Rice is a resilient plant and can grow in almost all types of soil. As long as it is irrigated sufficiently (either by irrigation or by rainfall), it can grow in both wet or dry fields. However, since we expect a good yield from our field, we have to prepare the soil, so that it can welcome either the young rice plants (transplant method) or the pre-germinated and incubated seeds (direct seeding method).
First of all, rice paddies must be cleared from weeds and unwanted materials. Many rice farmers plow and till the field, in order to achieve soil overturn. Furthermore, in some cases, a harrowing helps them break the lump of soil, also known as a clod, into smaller parts. Laser Land leveling is also very common among commercial rice growers.
Keep in mind that every field is different and has different needs. You are strongly advised to consult a local licensed agronomist in order to form a rational field preparation plan.
There are two major types of land preparation, wet preparation, and dry preparation.
Wet preparation is an option for upland and lowland fields. This method requires a large amount of water to prepare the field for the near future cultivation. With this method, the soil is adequately tilled in waterlogged conditions. We can take into consideration the following steps to prepare the rice paddy.
Step 1: Construction or repair of dikes. In general, dikes help the field hold water from rainfall. We can build 19×12 inches (50×30 cm) dikes around the field. Many rice farmers report that each channel has a 1,1-1,9 inches (3-5 cm) height. The purpose is to ensure water availability during rainy periods.
Step 2: Field irrigation. After the construction of water channels, many rice farmers irrigate the field at least for a week. This helps the soil become smooth, soft and ready for plowing.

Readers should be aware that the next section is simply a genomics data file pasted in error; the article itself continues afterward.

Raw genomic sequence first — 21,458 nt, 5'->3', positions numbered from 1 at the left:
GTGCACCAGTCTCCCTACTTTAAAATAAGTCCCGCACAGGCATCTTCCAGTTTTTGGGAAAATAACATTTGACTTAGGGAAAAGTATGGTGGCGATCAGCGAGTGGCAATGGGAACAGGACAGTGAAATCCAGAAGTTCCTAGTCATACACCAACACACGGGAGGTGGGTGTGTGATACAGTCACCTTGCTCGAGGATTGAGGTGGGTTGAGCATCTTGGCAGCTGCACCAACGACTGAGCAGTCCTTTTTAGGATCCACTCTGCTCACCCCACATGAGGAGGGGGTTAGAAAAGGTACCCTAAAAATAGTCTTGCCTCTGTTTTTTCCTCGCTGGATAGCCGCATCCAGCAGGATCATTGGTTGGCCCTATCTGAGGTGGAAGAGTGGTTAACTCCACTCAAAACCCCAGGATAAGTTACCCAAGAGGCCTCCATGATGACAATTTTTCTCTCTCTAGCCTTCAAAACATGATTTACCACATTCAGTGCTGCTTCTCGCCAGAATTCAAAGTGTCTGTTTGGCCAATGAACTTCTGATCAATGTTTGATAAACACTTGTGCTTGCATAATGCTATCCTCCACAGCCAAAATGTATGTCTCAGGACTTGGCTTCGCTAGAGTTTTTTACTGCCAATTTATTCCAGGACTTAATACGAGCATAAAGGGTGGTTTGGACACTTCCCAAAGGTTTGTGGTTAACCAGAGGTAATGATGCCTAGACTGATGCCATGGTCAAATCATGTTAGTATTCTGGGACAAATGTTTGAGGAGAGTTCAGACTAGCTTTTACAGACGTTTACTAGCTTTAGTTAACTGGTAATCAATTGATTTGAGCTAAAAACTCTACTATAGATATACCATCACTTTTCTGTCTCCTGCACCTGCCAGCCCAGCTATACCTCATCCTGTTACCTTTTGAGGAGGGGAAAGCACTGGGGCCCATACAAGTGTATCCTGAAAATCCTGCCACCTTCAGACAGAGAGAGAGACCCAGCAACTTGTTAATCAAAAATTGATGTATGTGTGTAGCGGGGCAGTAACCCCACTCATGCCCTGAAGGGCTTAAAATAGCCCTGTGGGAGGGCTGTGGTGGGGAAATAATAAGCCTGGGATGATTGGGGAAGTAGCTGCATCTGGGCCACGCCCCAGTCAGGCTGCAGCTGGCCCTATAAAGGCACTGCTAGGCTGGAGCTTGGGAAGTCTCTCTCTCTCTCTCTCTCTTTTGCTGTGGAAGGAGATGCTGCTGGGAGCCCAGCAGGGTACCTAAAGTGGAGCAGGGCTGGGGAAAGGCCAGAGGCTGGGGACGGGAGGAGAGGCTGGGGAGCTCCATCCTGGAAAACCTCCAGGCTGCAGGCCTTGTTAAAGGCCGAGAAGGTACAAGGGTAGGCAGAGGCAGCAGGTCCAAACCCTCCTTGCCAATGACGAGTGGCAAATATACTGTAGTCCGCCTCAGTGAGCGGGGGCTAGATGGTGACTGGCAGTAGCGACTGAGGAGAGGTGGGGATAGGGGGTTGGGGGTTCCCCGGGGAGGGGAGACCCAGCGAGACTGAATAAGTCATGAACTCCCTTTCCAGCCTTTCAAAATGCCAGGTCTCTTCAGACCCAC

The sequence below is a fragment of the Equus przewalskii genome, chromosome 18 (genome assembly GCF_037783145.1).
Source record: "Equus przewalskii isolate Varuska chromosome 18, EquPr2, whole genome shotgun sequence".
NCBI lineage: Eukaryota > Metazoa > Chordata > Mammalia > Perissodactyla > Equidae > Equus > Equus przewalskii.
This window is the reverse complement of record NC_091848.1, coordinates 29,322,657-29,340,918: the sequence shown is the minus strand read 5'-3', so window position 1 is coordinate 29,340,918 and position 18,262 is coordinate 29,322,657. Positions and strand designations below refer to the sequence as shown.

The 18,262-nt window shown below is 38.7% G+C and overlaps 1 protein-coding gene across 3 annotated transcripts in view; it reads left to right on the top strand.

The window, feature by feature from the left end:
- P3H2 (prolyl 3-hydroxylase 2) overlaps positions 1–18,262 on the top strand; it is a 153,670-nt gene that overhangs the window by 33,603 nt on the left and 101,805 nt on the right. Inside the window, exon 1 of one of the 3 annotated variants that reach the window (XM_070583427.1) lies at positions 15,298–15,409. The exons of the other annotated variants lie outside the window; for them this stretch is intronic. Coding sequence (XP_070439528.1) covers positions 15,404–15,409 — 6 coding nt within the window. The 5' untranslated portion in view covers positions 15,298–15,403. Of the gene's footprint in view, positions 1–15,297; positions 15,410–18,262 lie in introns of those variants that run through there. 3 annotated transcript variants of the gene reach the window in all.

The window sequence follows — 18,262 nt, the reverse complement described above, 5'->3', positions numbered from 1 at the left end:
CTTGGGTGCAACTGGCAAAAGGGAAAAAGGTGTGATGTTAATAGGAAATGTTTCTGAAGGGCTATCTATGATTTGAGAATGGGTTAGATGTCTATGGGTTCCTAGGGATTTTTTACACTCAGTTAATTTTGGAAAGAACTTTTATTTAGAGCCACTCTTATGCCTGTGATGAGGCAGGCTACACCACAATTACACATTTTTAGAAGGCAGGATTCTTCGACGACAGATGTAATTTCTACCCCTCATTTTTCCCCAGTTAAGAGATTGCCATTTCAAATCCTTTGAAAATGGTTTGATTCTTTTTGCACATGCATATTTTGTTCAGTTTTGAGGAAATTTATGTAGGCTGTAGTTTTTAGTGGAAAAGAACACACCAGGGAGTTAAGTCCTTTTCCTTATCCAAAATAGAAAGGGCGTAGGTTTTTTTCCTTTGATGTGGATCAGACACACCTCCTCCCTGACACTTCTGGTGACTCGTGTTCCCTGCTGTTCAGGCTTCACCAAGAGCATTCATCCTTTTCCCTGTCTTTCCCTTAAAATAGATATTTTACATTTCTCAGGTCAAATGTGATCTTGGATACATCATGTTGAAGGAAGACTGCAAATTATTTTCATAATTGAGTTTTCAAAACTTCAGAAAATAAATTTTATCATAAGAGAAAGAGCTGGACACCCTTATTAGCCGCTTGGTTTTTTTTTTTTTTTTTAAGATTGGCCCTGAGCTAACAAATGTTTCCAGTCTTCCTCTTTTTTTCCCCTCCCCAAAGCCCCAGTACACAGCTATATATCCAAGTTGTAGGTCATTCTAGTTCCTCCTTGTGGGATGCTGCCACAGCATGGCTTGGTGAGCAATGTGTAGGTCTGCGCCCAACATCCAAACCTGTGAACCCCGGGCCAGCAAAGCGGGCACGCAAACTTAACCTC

Step 3: Tillage procedures. We can perform tillage after the soil is adequately irrigated. When the soil is wet enough, the chances are that it is ready for plowing.
Step 4: Flooding of the Field. After plowing, rice farmers often flood the field for about 2 weeks.
Step 5: Secondary tillage procedures. This step is often performed at least 10 days after the first village. It involves field puddling and harrowing. Puddling can be done with rotavators and power tillers. Soil becomes muddy. Soil nutrient preservation and availability can normally be accomplished with this method. Then, we may harrow the rice paddy 2-3 times in a time window from 5-7 days.
Step 6: Field leveling. The final step in wet preparation takes place two days before planting. Tractors or animals can help this procedure. A wooden plank attached to them will cross all over the field and level it. The even soil surface is essential for the proper growth of the crops.
Dry preparation is an option for both lowland and upland fields. This kind of preparation needs less water. We can take into account the following steps to prepare the rice paddy.
Step 1: Construction of dikes. As mentioned before, dikes help the field hold water from rainfall. We may build 19×12 inches (50×30 cm) dikes around the field. Each channel normally has a 1,1-1,9 inches (3-5 cm) height. The purpose here is to ensure water availability during rainy periods.
Step 2: Tillage procedures. We may perform tillage after the soil is adequately irrigated.
Step 3: Secondary tillage procedures. Farmers often harrow and till the field with a rototiller.
Step 4: Field leveling. In dry preparation, we have a short amount of water in the field. In this case, we normally do not have to use a wooden plank to level it. Laser Land leveling is commonly used in this case. The even soil surface is essential for good growth of the crops.
Step 5: Weed control. A common way to prevent the growth of weeds is to let them grow for at least two weeks. After their appearance, farmers often apply herbicides (always ask a licensed agronomist before using any crop protection product). We must be very careful about any potential herbicide effects.
Rice Field and Soil Preparation
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